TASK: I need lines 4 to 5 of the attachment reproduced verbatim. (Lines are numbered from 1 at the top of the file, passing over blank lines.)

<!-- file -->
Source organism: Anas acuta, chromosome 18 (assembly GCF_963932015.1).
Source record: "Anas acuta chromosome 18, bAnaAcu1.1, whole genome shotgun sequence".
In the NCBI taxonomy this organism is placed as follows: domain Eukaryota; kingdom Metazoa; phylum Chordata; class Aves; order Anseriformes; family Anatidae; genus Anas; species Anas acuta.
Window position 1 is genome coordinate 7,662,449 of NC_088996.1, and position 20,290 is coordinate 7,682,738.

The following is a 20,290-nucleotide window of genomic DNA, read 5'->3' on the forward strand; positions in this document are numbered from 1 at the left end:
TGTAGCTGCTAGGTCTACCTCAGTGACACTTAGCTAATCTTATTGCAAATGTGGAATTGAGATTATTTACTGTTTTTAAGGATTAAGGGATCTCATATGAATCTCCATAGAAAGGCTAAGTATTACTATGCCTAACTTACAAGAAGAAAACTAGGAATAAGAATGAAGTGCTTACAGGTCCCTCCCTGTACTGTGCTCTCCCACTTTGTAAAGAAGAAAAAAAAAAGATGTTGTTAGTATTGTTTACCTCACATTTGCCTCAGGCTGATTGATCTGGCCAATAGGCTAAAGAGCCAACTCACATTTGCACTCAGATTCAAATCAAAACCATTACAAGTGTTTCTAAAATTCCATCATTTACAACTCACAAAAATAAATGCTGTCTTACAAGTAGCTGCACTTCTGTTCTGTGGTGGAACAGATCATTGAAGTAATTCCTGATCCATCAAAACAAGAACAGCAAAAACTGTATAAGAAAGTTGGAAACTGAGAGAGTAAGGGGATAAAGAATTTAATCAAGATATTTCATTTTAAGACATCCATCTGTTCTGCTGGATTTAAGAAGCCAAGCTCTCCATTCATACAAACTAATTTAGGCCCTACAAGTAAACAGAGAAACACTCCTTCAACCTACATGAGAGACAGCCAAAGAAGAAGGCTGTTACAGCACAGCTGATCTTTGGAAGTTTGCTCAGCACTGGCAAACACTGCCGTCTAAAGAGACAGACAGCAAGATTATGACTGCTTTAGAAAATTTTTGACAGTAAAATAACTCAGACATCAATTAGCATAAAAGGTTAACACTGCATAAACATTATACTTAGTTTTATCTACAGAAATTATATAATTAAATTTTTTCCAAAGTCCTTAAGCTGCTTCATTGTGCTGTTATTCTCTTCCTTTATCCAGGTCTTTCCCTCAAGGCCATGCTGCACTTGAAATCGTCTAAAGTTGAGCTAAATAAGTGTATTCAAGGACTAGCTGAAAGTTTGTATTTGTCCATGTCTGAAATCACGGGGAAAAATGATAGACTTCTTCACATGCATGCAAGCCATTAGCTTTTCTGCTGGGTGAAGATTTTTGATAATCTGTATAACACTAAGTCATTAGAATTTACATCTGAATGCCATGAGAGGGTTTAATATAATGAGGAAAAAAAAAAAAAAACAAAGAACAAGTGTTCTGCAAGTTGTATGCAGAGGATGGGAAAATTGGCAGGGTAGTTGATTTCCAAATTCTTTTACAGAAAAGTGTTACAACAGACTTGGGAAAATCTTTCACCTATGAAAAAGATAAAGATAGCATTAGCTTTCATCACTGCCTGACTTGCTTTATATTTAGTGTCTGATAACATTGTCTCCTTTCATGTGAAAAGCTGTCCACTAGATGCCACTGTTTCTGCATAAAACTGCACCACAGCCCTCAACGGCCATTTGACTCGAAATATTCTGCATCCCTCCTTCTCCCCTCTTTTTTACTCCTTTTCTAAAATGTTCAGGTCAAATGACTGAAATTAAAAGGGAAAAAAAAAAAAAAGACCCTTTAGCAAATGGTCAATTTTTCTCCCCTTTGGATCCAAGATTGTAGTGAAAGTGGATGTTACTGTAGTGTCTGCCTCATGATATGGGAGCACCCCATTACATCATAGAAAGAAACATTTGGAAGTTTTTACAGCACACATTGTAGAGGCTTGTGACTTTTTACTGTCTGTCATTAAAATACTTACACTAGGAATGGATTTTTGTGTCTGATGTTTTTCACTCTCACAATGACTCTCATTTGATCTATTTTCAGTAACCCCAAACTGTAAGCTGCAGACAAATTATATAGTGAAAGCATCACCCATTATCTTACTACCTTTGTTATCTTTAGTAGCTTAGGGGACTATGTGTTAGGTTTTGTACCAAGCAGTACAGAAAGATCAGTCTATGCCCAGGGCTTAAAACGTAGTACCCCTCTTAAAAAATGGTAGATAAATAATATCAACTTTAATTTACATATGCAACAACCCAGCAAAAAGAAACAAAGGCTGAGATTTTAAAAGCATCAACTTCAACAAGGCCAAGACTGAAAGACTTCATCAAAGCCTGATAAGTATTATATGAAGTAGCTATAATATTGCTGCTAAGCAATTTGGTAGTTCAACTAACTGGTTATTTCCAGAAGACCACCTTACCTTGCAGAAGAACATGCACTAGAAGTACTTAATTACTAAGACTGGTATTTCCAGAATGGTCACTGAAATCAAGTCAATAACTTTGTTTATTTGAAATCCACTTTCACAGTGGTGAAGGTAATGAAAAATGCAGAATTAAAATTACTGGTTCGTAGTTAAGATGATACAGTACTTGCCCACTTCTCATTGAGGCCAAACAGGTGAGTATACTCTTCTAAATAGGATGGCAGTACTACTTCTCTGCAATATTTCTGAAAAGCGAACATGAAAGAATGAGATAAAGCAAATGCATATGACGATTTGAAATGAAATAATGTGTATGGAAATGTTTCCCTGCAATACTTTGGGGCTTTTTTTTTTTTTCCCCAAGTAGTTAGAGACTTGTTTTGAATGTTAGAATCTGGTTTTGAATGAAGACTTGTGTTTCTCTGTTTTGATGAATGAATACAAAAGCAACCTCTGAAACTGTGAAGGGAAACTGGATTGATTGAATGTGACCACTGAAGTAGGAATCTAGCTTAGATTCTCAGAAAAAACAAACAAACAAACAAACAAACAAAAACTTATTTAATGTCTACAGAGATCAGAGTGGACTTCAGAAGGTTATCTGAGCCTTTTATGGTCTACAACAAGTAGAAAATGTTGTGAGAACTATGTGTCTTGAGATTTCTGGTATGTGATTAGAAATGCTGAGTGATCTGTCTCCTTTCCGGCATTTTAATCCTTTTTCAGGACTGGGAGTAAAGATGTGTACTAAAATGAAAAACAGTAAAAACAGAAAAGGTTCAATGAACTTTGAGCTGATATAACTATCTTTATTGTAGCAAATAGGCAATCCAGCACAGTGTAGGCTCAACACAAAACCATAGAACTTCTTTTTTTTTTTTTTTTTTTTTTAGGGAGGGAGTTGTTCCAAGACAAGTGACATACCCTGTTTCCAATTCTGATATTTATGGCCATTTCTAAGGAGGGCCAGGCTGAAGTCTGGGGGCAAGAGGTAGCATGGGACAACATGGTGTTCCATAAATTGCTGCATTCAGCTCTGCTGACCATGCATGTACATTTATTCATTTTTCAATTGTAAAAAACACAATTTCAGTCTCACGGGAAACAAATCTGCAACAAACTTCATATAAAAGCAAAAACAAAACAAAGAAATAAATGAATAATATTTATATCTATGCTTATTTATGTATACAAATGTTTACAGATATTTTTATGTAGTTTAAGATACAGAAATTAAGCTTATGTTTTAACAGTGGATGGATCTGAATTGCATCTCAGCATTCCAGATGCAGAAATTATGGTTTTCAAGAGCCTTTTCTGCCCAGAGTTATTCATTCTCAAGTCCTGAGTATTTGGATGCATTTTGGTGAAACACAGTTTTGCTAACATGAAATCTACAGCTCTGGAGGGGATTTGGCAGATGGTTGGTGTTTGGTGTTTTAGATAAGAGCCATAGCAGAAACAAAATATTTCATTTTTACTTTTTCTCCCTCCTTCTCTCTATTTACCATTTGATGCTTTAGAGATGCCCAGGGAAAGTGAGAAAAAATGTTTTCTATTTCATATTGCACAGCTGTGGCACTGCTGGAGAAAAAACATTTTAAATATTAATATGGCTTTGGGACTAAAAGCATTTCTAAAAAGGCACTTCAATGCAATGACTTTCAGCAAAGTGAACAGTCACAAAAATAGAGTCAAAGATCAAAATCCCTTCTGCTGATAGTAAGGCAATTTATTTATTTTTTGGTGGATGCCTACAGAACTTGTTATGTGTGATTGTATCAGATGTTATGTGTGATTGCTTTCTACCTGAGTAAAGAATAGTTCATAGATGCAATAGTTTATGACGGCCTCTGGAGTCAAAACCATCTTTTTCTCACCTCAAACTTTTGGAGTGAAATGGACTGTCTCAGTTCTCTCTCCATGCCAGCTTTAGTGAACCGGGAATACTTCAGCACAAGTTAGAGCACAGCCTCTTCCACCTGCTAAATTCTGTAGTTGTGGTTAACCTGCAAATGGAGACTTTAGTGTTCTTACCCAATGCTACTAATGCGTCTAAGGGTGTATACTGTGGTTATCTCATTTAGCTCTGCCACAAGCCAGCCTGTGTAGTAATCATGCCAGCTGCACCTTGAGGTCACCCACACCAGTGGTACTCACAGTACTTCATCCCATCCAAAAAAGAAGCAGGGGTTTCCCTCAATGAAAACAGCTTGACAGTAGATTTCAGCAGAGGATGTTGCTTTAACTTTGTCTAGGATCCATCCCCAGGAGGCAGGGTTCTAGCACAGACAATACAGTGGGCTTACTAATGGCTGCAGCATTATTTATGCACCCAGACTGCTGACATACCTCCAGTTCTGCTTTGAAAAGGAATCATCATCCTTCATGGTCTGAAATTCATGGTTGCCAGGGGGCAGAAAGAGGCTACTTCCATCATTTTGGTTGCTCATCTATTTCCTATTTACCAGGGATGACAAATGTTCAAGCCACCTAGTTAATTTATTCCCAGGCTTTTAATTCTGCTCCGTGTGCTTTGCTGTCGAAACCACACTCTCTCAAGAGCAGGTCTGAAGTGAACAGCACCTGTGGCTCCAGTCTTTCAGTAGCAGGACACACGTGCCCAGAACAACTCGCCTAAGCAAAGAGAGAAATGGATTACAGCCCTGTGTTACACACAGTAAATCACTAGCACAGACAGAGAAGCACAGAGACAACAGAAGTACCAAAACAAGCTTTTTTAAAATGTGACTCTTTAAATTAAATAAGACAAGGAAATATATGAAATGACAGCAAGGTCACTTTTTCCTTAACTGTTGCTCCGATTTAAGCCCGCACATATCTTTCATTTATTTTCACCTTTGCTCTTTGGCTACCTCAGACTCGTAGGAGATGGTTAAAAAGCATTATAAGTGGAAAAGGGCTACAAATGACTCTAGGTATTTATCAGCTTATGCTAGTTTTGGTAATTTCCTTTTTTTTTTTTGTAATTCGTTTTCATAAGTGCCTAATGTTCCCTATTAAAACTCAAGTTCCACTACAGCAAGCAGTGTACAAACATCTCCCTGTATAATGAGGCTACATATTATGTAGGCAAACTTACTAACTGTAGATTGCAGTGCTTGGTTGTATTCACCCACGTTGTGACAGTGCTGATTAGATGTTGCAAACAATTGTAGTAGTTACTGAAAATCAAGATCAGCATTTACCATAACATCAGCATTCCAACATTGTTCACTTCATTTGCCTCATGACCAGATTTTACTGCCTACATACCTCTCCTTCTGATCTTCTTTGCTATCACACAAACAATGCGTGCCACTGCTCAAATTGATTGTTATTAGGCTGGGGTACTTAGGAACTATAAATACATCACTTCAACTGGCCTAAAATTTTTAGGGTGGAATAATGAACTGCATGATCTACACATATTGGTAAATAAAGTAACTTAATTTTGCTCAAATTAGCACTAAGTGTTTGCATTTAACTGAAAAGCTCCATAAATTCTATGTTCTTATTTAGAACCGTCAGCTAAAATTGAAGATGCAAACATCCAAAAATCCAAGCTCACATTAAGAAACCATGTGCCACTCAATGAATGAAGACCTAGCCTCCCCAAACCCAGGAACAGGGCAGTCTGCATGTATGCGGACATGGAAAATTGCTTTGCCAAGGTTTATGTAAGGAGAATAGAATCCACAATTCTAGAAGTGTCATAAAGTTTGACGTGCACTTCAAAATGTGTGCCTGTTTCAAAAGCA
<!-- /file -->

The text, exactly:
Window position 1 is genome coordinate 7,662,449 of NC_088996.1, and position 20,290 is coordinate 7,682,738.

The following is a 20,290-nucleotide window of genomic DNA, read 5'->3' on the forward strand; positions in this document are numbered from 1 at the left end: